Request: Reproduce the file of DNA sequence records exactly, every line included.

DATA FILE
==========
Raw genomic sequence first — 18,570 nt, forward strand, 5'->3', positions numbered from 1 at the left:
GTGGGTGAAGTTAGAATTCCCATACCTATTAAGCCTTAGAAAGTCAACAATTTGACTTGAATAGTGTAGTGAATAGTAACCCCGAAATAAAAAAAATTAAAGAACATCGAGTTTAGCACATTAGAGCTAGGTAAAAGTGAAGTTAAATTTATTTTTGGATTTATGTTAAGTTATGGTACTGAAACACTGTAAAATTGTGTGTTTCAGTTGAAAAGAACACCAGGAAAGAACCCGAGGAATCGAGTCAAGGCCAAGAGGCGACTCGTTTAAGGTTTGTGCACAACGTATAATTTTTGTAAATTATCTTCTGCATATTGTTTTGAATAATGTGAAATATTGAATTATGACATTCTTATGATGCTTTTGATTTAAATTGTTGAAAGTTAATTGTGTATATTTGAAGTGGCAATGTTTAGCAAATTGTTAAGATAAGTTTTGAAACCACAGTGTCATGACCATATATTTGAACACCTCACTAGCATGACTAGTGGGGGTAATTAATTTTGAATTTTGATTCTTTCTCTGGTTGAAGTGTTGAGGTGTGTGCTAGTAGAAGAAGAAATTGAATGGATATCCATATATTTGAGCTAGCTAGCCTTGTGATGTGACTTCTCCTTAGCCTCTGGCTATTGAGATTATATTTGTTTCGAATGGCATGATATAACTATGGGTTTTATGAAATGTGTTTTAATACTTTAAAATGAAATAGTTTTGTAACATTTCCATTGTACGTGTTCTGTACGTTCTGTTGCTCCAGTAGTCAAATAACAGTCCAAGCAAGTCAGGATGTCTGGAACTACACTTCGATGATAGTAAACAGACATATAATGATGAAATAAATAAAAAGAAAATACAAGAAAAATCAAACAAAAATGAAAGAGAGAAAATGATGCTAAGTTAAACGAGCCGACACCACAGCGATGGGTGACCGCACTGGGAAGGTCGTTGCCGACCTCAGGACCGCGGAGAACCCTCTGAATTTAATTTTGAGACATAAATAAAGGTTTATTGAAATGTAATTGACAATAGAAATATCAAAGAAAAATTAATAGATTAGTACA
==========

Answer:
Raw genomic sequence first — 18,570 nt, forward strand, 5'->3', positions numbered from 1 at the left:
GTGGGTGAAGTTAGAATTCCCATACCTATTAAGCCTTAGAAAGTCAACAATTTGACTTGAATAGTGTAGTGAATAGTAACCCCGAAATAAAAAAAATTAAAGAACATCGAGTTTAGCACATTAGAGCTAGGTAAAAGTGAAGTTAAATTTATTTTTGGATTTATGTTAAGTTATGGTACTGAAACACTGTAAAATTGTGTGTTTCAGTTGAAAAGAACACCAGGAAAGAACCCGAGGAATCGAGTCAAGGCCAAGAGGCGACTCGTTTAAGGTTTGTGCACAACGTATAATTTTTGTAAATTATCTTCTGCATATTGTTTTGAATAATGTGAAATATTGAATTATGACATTCTTATGATGCTTTTGATTTAAATTGTTGAAAGTTAATTGTGTATATTTGAAGTGGCAATGTTTAGCAAATTGTTAAGATAAGTTTTGAAACCACAGTGTCATGACCATATATTTGAACACCTCACTAGCATGACTAGTGGGGGTAATTAATTTTGAATTTTGATTCTTTCTCTGGTTGAAGTGTTGAGGTGTGTGCTAGTAGAAGAAGAAATTGAATGGATATCCATATATTTGAGCTAGCTAGCCTTGTGATGTGACTTCTCCTTAGCCTCTGGCTATTGAGATTATATTTGTTTCGAATGGCATGATATAACTATGGGTTTTATGAAATGTGTTTTAATACTTTAAAATGAAATAGTTTTGTAACATTTCCATTGTACGTGTTCTGTACGTTCTGTTGCTCCAGTAGTCAAATAACAGTCCAAGCAAGTCAGGATGTCTGGAACTACACTTCGATGATAGTAAACAGACATATAATGATGAAATAAATAAAAAGAAAATACAAGAAAAATCAAACAAAAATGAAAGAGAGAAAATGATGCTAAGTTAAACGAGCCGACACCACAGCGATGGGTGACCGCACTGGGAAGGTCGTTGCCGACCTCAGGACCGCGGAGAACCCTCTGAATTTAATTTTGAGACATAAATAAAGGTTTATTGAAATGTAATTGACAATAGAAATATCAAAGAAAAATTAATAGATTAGTACA